Fear of Missing Out for Moms

“I used to travel and be adventurous. I used to jump on a plane at a moment’s notice. Now, I spend all day nursing an infant and peeling the skin off grapes for a toddler. Does anyone else feel this way?” It was an honest question my friend asked in our mom's group. 

Did I waste my potential? Life with kids...

Another friend is wrestling with late night fears as she puts her career on hold to be a stay at home mom. Is she wasting all the hard work she put into her career?

My friends’ concerns are echoes of mine. Maybe it’s because we’re (relatively) young, maybe it’s because our culture is obsessed with choices, maybe it’s because we’ve seen so many women struggle so hard when their kids leave home, but we all wonder at some point…

am I missing it?

A lot of people told me I had potential when I was in highschool and college. That sounds boastful, but it’s not. To listen to their predictions, you'd think I'd have single handedly cured cancer by now--or at least, that’s what I thought. Spoiler alert: I haven't. Not even close. Sure, I walked away from a career to be a stay at home mom, but it was hardly a shiny career. Part of me cringes--have I wasted my potential?

But there is something fundamentally wrong when I think in terms of “potential.” I heard this line recently, and it’s stuck: Jesus didn't come to fulfill his potential; he came to fulfill his assignment. I’m following a false north star if I’m pointed towards potential.

The crux of it is that my purpose isn’t results or accomplishments or achievements. Those just aren’t my concerns. I wake in the morning, I put my blinders on, my nose to the plough, and I press on to know Jesus. I lay my guilt or worry over missed opportunities or unfulfilled results at his feet, because our my story is already written, and oh! What peace floods my soul in those moments!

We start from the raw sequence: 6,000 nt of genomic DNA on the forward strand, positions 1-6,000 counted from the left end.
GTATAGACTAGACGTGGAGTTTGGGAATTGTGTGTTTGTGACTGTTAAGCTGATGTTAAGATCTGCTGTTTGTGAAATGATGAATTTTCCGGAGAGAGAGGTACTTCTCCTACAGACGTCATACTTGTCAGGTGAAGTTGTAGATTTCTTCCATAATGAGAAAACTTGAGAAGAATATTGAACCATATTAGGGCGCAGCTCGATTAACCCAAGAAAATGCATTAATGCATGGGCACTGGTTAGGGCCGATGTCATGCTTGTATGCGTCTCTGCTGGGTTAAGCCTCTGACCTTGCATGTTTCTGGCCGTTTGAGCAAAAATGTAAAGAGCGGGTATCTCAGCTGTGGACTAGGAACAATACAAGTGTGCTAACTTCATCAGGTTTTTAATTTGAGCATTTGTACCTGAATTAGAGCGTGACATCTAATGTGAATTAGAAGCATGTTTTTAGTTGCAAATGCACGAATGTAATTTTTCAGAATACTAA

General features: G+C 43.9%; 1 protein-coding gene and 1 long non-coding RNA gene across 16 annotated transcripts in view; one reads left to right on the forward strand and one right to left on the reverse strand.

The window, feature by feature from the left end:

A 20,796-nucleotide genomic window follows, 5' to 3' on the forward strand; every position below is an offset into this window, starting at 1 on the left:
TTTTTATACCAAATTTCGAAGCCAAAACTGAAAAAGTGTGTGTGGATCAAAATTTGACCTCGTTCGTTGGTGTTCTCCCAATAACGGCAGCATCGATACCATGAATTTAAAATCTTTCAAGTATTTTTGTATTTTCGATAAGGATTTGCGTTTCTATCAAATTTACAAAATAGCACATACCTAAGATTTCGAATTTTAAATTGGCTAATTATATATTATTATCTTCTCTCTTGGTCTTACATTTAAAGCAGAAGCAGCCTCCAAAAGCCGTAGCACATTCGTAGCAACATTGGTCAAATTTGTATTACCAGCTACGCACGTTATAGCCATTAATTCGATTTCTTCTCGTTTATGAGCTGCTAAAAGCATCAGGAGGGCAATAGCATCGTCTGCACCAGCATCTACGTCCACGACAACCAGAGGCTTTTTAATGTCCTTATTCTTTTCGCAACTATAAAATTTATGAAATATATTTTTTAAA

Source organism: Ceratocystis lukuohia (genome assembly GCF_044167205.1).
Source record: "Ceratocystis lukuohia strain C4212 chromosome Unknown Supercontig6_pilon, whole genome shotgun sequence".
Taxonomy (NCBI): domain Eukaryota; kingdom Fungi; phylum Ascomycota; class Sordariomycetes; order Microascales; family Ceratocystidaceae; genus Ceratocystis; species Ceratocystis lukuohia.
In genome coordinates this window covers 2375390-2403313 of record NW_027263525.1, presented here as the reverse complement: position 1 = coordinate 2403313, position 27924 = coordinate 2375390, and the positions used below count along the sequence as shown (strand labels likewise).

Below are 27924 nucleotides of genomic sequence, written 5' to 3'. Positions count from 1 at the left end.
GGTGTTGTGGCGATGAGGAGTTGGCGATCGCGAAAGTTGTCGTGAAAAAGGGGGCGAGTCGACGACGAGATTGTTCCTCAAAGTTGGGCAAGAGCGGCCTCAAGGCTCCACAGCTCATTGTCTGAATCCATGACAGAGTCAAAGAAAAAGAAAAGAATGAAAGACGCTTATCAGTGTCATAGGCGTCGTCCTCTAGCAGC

Honestly, “nose to the plough” is a poor illustration.

Because I’m anything but a plodding, bored, tired workhorse when I’m yolked to Jesus. Sure, there’s something about the mundane sameness of everyday with very young children that feels a little--plodding. But what is it with us humans, that a little lack of sleep or a little fiery trial makes us lose our perspective? I’ve cried my eyes out during heartbreaks and bad interviews and bad jobs and pregnancy heartburn and sleepless nights with newborns...but you know what? Not a one of those things is still my life.

Let me lay this on you as I lay it on myself: where you are now is not where you'll be forever. One day, your kids will not need you to wipe the excrement off their rear ends. One day, they'll leave home (well...). And you'll get to rediscover who you are, in a brand new way. There will be tears and heartache, as there always is when a season ends, but our God is a god of the new. EVEN IF you had to put every single dream on hold until every child graduated...fifty and child-free isn't a death sentence, friends. And it's going to go fast. Let's be women who aren’t afraid to shovel in the trenches now, and dream new dreams when He calls us up and out of these ditches. Amen?